In roofing, a drain positioned on a roof at some location other than the perimeter. It drains surface water inside the building through closed pipes to a drainage system.

Insulating Glass
Window or door in which two panes of glass are used with a sealed air space between. Also known as Double Glass.

Insulating Glass Unit
Two or more lights of glass spaced apart and hermetically sealed to form a single-glazed unit with an air space between each light. Commonly called IG units.

Insulation
Generally, any material which slows down or retards the flow or transfer of heat. Building insulation types are classified according to form as loose-fill, flexible, rigid, reflective, and foamed-in-place. All types are rated according to their ability to resist heat flow (R-Value). In electrical contracting, rubber, thermoplastic, or asbestos wir …

Insulation Board
A rigid structural building board made of coarse wood or cane fiber in 1/2 and 25/32 inch thickness. It can be obtained in various size sheets, in various densities, and with several treatments.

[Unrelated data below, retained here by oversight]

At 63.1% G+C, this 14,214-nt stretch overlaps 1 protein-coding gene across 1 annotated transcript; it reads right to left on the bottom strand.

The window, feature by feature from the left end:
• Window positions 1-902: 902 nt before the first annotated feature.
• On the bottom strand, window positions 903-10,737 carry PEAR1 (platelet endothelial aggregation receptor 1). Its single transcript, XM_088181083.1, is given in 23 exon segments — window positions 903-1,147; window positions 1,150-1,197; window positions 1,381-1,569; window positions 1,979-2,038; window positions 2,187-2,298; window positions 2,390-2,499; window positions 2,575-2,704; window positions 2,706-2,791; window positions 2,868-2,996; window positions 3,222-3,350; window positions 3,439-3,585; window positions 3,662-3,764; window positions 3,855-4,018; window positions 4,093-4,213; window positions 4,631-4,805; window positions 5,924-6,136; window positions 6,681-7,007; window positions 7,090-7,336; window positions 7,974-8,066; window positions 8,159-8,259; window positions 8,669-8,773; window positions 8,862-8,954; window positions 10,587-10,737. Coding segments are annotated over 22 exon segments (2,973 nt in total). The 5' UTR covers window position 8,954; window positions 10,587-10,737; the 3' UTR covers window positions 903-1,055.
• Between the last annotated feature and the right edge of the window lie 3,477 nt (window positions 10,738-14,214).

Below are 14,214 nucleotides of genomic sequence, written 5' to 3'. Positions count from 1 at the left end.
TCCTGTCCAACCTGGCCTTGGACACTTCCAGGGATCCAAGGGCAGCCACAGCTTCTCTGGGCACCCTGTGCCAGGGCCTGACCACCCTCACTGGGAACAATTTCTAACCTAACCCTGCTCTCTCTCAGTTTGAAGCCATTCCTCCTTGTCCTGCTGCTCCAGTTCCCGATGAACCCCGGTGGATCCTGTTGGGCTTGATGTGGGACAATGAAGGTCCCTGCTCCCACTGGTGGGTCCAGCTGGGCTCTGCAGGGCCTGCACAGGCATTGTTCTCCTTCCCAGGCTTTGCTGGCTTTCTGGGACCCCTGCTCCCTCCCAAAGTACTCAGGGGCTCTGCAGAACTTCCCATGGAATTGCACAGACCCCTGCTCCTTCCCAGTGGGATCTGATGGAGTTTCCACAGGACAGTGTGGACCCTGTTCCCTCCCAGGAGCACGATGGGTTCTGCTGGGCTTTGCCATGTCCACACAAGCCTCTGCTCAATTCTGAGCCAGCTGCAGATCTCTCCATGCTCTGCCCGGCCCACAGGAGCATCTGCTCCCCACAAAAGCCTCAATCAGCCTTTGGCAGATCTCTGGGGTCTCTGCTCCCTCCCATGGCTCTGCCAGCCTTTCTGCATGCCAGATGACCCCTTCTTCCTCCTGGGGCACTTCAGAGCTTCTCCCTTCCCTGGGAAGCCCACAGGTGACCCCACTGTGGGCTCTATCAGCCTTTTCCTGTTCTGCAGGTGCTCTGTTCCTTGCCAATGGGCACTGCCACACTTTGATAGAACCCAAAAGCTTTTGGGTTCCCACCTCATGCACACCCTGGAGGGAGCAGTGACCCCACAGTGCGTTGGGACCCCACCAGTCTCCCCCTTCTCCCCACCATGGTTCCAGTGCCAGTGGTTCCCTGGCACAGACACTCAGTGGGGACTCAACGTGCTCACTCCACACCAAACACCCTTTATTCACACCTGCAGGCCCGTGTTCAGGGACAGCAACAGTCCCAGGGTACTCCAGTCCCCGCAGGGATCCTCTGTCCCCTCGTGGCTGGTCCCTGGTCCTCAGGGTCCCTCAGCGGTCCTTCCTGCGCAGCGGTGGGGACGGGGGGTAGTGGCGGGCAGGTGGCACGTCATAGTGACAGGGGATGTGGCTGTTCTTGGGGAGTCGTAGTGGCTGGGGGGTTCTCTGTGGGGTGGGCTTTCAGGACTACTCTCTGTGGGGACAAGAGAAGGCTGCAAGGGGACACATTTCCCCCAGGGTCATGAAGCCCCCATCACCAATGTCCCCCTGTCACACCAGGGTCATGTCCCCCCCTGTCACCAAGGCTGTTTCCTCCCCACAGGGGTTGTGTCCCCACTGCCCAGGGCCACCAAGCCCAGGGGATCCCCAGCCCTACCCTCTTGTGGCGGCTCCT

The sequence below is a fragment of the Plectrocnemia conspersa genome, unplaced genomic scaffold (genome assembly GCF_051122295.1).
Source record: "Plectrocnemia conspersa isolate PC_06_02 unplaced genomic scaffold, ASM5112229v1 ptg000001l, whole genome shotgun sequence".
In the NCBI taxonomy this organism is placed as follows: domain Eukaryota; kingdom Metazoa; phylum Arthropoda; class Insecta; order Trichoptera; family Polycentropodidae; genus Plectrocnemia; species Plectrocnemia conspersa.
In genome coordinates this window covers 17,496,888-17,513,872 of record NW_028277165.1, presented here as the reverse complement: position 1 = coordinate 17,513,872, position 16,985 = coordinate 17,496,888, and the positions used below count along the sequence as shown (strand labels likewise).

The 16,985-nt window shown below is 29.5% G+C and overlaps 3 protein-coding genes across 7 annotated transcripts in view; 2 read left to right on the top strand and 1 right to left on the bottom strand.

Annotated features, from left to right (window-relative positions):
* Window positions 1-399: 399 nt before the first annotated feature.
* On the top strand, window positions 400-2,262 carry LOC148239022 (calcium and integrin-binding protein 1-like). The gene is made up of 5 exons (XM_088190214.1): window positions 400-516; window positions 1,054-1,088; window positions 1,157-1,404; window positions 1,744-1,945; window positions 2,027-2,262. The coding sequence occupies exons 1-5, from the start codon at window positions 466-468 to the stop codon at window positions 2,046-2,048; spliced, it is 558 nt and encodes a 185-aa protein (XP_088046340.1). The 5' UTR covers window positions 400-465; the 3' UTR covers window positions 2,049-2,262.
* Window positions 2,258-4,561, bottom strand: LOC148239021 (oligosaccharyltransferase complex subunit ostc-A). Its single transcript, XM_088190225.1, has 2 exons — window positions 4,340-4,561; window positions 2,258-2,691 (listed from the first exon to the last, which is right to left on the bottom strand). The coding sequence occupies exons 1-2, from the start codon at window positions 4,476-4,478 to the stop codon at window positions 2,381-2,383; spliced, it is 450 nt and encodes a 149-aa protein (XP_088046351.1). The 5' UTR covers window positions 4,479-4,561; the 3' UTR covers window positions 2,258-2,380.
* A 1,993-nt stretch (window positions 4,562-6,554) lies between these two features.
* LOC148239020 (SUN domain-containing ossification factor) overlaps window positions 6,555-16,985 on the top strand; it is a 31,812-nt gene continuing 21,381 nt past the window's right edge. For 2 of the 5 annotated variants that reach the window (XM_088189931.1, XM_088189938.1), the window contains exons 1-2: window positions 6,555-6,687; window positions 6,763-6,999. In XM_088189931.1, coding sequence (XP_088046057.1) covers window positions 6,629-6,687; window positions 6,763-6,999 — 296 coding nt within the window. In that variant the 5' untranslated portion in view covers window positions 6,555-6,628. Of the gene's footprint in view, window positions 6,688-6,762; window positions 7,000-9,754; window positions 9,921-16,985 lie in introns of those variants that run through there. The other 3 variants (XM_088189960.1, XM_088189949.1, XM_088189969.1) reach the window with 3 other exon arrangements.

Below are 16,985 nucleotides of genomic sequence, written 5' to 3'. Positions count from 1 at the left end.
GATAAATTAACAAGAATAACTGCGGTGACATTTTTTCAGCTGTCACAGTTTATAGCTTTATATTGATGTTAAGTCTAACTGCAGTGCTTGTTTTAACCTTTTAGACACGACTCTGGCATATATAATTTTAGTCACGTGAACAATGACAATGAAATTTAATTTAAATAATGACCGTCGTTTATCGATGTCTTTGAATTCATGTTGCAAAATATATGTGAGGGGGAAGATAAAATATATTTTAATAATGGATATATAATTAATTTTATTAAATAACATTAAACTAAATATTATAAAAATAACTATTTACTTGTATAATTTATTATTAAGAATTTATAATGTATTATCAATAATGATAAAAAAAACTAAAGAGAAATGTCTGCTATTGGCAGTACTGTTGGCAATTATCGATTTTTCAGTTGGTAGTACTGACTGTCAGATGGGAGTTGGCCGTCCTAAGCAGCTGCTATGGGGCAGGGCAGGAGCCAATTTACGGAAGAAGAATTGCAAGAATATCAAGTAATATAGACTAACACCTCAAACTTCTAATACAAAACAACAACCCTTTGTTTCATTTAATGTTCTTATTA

Insulation Fasteners
Any of several specialized mechanical fasteners designed to hold insulation down to a steel or a nailable deck.

Interest
The cost paid to a lender for borrowed money.

Interior Finish
Material used to cover the interior framed areas, or materials of walls and ceilings.

Interior Glazed
Glazing infills set from the interior of the building.

Interlayer
In glazing, any material used to bond two lights of glass and/or plastic together to form a laminate.

Interlocking Shingles
Individual shingles that mechanically fasten to each other to provide wind resistance.

Interply
Between two layers of roofing felts that have been laminated together.

IPS (Iron Pipe Size)
Pipe thread sizing system. Also measurement of the outside diameter of a pipe.

Irrigation
Lawn sprinkler system.

Jack Post
A type of structural support made of metal which can be raised or lowered through a series of pins and a screw to meet the height required. Basically used as a replacement for an old supporting member in a building. See Monopost.

Jack Rafter
A rafter that spans the distance from the wall plate to a hip, or from a valley to a ridge.

Jamb
The side and head lining of a doorway, window, or other opening.

Joint
The space between the adjacent surfaces of two members or components joined and held together by nails, glue, cement, mortar, or other means.

Joint Cement
A powder that is usually mixed with water and used for joint treatment in gypsum-wallboard finish. Often called 'spackle.'

Joint Compound
A material applied to threaded connections to help prevent leaks in plumbing. Also, in carpentry, a wet gypsum material applied to sheetrock joints.

Joint Tenancy
A form of ownership in which the tenants own a property equally. If one dies, the other automatically inherits the entire property.